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Raising the minimum wage isn’t enough

Stuart Appelbaum | 3/13/2014, 11:51 a.m.
Stuart Applebaum

We applaud and support efforts to raise the minimum wage in New York and elsewhere. But while it’s a step in the right direction, raising wages alone is not sufficient. The real problem is that even with a higher wage, far too many workers are not able to earn enough to support themselves and their families because they aren’t given the opportunity to work the amount of hours that they need to make a living.

When weekly schedules don’t even approach full-time work and are subject to change on a moment’s notice, workers have no certainty as to how they’ll survive. The problem isn’t just low wages, but insufficient hours in the retail industry. Part-time work has become the new norm. But people still have full-time families and full-time responsibilities.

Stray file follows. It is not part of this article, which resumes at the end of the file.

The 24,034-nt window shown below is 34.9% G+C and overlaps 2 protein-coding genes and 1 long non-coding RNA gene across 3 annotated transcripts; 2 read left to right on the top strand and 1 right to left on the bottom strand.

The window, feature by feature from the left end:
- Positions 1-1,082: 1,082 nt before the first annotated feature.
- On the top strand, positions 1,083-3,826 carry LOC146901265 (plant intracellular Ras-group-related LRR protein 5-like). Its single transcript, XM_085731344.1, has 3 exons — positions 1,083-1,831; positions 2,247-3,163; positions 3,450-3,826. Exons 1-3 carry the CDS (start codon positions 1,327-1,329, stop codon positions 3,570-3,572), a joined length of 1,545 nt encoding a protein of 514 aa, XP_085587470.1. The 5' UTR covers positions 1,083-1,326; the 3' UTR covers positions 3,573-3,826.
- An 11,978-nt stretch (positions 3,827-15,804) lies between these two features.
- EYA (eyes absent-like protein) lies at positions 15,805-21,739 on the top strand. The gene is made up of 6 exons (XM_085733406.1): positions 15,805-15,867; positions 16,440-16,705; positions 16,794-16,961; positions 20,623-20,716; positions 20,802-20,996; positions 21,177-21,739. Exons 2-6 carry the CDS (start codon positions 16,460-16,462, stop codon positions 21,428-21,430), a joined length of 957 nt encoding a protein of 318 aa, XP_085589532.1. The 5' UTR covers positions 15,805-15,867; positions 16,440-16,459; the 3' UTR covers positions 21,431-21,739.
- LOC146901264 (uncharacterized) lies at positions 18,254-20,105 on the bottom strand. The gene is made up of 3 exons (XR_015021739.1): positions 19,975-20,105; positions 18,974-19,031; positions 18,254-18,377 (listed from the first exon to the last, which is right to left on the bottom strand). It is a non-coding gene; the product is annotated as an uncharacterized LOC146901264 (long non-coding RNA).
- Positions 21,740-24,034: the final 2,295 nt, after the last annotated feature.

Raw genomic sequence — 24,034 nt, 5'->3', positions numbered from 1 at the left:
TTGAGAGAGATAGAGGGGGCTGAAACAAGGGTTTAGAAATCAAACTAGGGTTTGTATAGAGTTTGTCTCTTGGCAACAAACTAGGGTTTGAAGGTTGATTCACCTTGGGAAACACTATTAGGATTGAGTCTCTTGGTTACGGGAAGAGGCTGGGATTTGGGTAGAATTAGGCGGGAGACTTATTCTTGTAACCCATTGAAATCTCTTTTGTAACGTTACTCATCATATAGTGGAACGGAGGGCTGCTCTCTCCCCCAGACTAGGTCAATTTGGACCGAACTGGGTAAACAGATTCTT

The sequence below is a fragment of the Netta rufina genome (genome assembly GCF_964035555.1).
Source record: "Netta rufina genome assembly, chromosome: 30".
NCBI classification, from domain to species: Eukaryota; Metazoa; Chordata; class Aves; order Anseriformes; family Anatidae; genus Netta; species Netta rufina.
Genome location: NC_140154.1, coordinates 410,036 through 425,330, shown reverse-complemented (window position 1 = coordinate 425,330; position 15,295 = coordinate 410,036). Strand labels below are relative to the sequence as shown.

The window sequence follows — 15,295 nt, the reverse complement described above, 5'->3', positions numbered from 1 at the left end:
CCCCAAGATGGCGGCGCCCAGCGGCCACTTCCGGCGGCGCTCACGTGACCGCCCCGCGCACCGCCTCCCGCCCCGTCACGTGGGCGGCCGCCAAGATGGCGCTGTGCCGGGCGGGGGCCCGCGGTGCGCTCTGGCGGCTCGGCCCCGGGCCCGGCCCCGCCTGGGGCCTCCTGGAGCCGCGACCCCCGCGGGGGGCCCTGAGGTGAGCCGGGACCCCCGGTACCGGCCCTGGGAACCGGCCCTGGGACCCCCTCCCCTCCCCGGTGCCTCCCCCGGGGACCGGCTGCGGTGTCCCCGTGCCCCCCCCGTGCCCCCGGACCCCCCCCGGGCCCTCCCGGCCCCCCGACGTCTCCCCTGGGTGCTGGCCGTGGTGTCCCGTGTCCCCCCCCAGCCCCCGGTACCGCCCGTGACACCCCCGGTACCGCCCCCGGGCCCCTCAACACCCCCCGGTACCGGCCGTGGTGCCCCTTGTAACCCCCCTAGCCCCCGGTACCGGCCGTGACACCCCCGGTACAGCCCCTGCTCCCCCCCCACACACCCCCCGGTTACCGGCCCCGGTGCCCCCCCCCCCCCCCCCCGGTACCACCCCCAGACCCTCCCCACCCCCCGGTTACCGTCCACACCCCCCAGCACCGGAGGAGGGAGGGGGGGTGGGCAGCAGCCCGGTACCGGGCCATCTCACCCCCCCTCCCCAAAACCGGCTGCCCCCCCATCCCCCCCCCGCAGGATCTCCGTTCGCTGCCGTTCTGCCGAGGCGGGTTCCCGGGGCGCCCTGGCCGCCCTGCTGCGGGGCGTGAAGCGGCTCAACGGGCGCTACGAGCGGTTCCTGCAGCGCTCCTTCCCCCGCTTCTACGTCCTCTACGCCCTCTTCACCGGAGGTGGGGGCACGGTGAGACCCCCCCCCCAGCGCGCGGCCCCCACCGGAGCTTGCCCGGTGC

The bottom line is that even as wages go up, part-time workers cannot provide for their families without adequate, stable and predictable hours. If we want to make sure that low-wage workers will be able to support themselves, what we need to do is to make sure that they have a collective voice to address all of their concerns in the workplace, including the hours they work. Collective bargaining is the vehicle toward building jobs that are truly better, and the best way to deal with inadequate pay and hours is through a union contract.

When retailers like the Gap raise their minimum pay rate to $10 an hour, it’s a positive action. But what would really make a difference at the Gap and other companies is to give these workers more hours and regular schedules that workers can rely on. Collective bargaining—and fairness for workers who seek it—has always been and will continue to be the single most important means for creating jobs that can build better lives and stronger communities.